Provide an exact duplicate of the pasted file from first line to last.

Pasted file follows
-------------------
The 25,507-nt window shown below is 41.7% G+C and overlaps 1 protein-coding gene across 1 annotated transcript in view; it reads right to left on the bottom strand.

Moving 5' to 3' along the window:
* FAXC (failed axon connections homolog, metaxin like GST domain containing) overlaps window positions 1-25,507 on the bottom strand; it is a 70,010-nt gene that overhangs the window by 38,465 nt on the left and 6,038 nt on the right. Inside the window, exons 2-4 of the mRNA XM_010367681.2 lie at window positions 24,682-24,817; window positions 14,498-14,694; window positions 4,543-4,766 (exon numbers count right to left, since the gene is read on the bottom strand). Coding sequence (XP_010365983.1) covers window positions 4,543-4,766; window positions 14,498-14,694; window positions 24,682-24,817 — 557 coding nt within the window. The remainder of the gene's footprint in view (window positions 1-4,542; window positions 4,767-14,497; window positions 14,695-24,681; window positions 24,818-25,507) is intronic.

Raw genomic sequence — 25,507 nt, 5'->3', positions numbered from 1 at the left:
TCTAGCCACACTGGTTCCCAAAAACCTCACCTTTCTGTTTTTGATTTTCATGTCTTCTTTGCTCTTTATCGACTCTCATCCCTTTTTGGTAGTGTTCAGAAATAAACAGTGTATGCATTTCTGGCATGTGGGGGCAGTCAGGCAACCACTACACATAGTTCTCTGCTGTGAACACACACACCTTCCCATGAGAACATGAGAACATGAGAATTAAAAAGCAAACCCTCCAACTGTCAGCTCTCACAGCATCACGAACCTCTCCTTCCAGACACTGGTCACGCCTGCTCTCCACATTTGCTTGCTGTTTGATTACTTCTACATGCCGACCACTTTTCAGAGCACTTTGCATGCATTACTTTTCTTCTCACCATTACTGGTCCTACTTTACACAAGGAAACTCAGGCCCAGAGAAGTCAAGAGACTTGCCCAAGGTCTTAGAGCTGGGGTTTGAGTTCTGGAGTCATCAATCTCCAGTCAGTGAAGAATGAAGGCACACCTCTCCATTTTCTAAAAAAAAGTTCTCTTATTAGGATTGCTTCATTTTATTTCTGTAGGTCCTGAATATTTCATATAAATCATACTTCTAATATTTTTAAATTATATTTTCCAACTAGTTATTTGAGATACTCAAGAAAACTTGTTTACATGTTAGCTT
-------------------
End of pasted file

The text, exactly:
The 25,507-nt window shown below is 41.7% G+C and overlaps 1 protein-coding gene across 1 annotated transcript in view; it reads right to left on the bottom strand.

Moving 5' to 3' along the window:
* FAXC (failed axon connections homolog, metaxin like GST domain containing) overlaps window positions 1-25,507 on the bottom strand; it is a 70,010-nt gene that overhangs the window by 38,465 nt on the left and 6,038 nt on the right. Inside the window, exons 2-4 of the mRNA XM_010367681.2 lie at window positions 24,682-24,817; window positions 14,498-14,694; window positions 4,543-4,766 (exon numbers count right to left, since the gene is read on the bottom strand). Coding sequence (XP_010365983.1) covers window positions 4,543-4,766; window positions 14,498-14,694; window positions 24,682-24,817 — 557 coding nt within the window. The remainder of the gene's footprint in view (window positions 1-4,542; window positions 4,767-14,497; window positions 14,695-24,681; window positions 24,818-25,507) is intronic.

Raw genomic sequence — 25,507 nt, 5'->3', positions numbered from 1 at the left:
TCTAGCCACACTGGTTCCCAAAAACCTCACCTTTCTGTTTTTGATTTTCATGTCTTCTTTGCTCTTTATCGACTCTCATCCCTTTTTGGTAGTGTTCAGAAATAAACAGTGTATGCATTTCTGGCATGTGGGGGCAGTCAGGCAACCACTACACATAGTTCTCTGCTGTGAACACACACACCTTCCCATGAGAACATGAGAACATGAGAATTAAAAAGCAAACCCTCCAACTGTCAGCTCTCACAGCATCACGAACCTCTCCTTCCAGACACTGGTCACGCCTGCTCTCCACATTTGCTTGCTGTTTGATTACTTCTACATGCCGACCACTTTTCAGAGCACTTTGCATGCATTACTTTTCTTCTCACCATTACTGGTCCTACTTTACACAAGGAAACTCAGGCCCAGAGAAGTCAAGAGACTTGCCCAAGGTCTTAGAGCTGGGGTTTGAGTTCTGGAGTCATCAATCTCCAGTCAGTGAAGAATGAAGGCACACCTCTCCATTTTCTAAAAAAAAGTTCTCTTATTAGGATTGCTTCATTTTATTTCTGTAGGTCCTGAATATTTCATATAAATCATACTTCTAATATTTTTAAATTATATTTTCCAACTAGTTATTTGAGATACTCAAGAAAACTTGTTTACATGTTAGCTT